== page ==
By Kadi

Since last week, I’ve gotten SO MANY questions regarding our story mentioning Cleo’s postpartum hair loss and coloring her hair during this complicated + important time. So it’s clear that it’s time to have some real talk about it. Cleo first sat in my chair a few months after having her second child, and that first appointment involved more game planning than hair color, as her hair was in need of some serious care.


After 25 years behind the chair, I’ve seen thousands of clients through many hormonal shifts and changes, from postpartum to perimenopause. And no matter how many warnings I give, the hair loss always takes them by surprise. Already dealing with massive life changes, when hair loss and thinning enters the chat, it can become an overwhelming thing for new mothers to navigate. But, there are steps one can do to mitigate it and nurse their hair slowly back to health, all while maintaining your hair color as well.

Postpartum shedding usually starts at or around the 6 month mark and continues for 4-6 months, after which the hair enters the regrowth phase. This will all vary depending on how long clients choose to breastfeed or not, if they stay on their prenatal vitamins and their approach to their overall health and hair wellness.


As hair begins to shed heavily, the hair that’s left needs to be trimmed and cared for consistently. Don’t be tempted to cling to random lengths of hair, just to have long hair. Be gentle with heat and hot tools- the less the better during this time, and promote thickness instead, as to not stress the delicate hair that remains. Also, the hair that is growing back needs the optimal environment to thrive and it’s important that the scalp be kept clean and exfoliated. Also, invest in quality tools that will be gentle on the hair. They not only last way longer, but the hair will break and split less and thus become stronger over time.


And, this may surprise you coming from a colorist, but you MUST dial back on hair color and chemical treatments.  I encourage my clients dealing with postpartum hair loss to go longer stretches of time between color appointments. If gray hair isn’t a factor, instead of permanent color or instead of highlighting, I encourage glosses to richen the hair, fill the cuticle, and add shine instead. For Cleo, this meant temporarily forgoing her signature blonde for deeper richer shades as we embarked on her hair healing journey. We took it as an opportunity to experiment with warmer tones, some of which we loved (and may revisit in the future!?).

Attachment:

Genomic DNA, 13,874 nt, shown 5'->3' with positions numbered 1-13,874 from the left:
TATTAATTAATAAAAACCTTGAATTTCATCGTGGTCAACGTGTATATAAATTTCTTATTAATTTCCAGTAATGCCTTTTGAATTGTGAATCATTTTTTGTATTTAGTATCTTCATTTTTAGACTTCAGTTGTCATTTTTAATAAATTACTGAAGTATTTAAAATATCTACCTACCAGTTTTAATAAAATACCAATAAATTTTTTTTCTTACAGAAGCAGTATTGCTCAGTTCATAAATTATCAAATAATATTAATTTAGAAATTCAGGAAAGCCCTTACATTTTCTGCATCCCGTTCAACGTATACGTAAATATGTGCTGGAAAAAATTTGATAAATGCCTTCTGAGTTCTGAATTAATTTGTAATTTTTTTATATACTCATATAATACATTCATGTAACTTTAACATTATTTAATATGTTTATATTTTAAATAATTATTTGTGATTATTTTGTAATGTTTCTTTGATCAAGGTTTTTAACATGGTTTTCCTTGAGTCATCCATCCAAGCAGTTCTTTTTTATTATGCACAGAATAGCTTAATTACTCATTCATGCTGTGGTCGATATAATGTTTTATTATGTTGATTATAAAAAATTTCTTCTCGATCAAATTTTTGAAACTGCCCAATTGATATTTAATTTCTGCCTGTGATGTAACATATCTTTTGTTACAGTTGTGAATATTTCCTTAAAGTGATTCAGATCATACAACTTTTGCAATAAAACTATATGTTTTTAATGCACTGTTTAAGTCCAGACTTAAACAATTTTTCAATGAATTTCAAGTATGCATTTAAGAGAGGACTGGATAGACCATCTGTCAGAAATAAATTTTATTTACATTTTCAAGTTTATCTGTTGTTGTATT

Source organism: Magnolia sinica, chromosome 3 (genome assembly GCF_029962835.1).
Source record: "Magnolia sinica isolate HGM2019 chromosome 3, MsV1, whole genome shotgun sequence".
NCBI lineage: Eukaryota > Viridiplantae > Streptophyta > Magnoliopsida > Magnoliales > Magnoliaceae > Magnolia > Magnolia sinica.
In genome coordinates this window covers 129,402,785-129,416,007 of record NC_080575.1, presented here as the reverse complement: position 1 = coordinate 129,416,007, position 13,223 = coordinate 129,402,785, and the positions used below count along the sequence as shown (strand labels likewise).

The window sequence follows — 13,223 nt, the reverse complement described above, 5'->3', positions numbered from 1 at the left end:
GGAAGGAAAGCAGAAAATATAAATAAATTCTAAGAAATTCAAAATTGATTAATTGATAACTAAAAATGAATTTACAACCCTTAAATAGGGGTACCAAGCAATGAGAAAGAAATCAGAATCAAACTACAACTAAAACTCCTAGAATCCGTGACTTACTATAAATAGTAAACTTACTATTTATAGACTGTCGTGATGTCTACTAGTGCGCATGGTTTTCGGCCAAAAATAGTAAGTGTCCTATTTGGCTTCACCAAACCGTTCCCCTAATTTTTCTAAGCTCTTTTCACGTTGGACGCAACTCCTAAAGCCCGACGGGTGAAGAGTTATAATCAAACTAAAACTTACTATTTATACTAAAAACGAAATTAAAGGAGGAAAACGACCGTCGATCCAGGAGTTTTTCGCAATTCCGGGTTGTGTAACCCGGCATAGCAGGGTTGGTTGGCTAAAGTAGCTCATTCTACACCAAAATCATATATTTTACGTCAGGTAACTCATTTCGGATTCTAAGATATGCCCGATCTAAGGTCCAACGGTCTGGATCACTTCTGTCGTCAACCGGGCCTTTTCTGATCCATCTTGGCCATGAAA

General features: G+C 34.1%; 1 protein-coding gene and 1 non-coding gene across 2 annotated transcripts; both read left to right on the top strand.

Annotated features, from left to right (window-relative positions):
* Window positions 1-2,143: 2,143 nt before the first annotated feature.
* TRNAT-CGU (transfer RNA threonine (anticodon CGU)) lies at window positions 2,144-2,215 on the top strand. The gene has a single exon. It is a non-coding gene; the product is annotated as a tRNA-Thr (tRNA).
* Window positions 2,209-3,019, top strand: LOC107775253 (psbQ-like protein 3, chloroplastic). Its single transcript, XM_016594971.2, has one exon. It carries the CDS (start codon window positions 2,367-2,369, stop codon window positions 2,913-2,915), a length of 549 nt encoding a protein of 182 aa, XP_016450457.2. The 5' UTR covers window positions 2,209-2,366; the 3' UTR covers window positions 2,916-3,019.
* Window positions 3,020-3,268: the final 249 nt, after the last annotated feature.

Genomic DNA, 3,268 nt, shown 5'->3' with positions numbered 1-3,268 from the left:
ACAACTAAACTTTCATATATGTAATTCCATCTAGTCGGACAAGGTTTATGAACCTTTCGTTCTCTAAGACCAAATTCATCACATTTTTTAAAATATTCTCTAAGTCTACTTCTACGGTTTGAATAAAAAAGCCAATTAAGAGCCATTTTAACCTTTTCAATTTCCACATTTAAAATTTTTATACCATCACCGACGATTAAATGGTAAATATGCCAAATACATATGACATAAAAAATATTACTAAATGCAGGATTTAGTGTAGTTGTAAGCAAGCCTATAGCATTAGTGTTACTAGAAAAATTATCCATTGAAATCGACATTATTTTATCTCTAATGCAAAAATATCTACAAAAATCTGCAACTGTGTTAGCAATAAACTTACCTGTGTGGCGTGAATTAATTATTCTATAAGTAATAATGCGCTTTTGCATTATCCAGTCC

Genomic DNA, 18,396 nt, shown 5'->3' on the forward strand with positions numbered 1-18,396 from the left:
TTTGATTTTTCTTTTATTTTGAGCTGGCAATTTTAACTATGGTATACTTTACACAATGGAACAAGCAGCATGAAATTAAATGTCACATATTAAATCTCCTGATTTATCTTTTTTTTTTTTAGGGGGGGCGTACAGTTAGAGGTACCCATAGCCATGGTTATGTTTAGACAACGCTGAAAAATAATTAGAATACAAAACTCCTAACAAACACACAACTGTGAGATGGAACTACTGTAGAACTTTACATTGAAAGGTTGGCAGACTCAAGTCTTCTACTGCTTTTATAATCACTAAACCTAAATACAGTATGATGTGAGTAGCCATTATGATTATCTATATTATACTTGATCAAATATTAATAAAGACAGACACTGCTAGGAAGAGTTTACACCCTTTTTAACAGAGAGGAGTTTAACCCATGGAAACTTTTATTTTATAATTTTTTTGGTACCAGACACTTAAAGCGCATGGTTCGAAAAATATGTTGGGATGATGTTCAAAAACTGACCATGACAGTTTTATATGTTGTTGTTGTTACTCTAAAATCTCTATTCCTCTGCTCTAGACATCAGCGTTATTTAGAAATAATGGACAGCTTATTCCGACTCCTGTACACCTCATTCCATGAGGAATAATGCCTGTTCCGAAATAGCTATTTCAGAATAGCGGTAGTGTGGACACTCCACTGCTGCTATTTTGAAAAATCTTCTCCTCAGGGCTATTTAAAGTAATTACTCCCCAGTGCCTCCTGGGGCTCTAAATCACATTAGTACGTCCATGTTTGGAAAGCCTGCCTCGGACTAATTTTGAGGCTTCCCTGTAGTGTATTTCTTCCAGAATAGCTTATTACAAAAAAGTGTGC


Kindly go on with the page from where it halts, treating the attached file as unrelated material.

Once those external measures are done, it’s just as, or even more important, to tend to the internal as well. As much as you can, mitigate stress. Nutrition is also huge- your hair literally needs it to grow. New mothers are usually giving everything they have to their new baby, often putting themselves last, and it doesn’t help that our culture has this insane pressure to snap back immediately. Food is an afterthought (or deliberately not a part of the conversation) and it manifests first in the health of one’s hair.


It’s important to note- if your hair is falling out after having a baby, it doesn’t mean it’s not healthy. It just means that right now, it may need a little help, support and TLC. My specific approach to this process has been gleaned over many years of being a part of this journey with my clients- and others’ may differ. But as long as the final goal is healthy, thriving hair, all will be well. Finally, ALWAYS consult your doctor for a firm medical opinion, if your hair loss is unrelenting, should a larger issue be present.

From postpartum to perimenopause and beyond, we pride ourselves here at the atelier to be a safe space space for all, and a place where hard, honest conversations can be had. As always, we are here, and wishing great hair for all, in good health.


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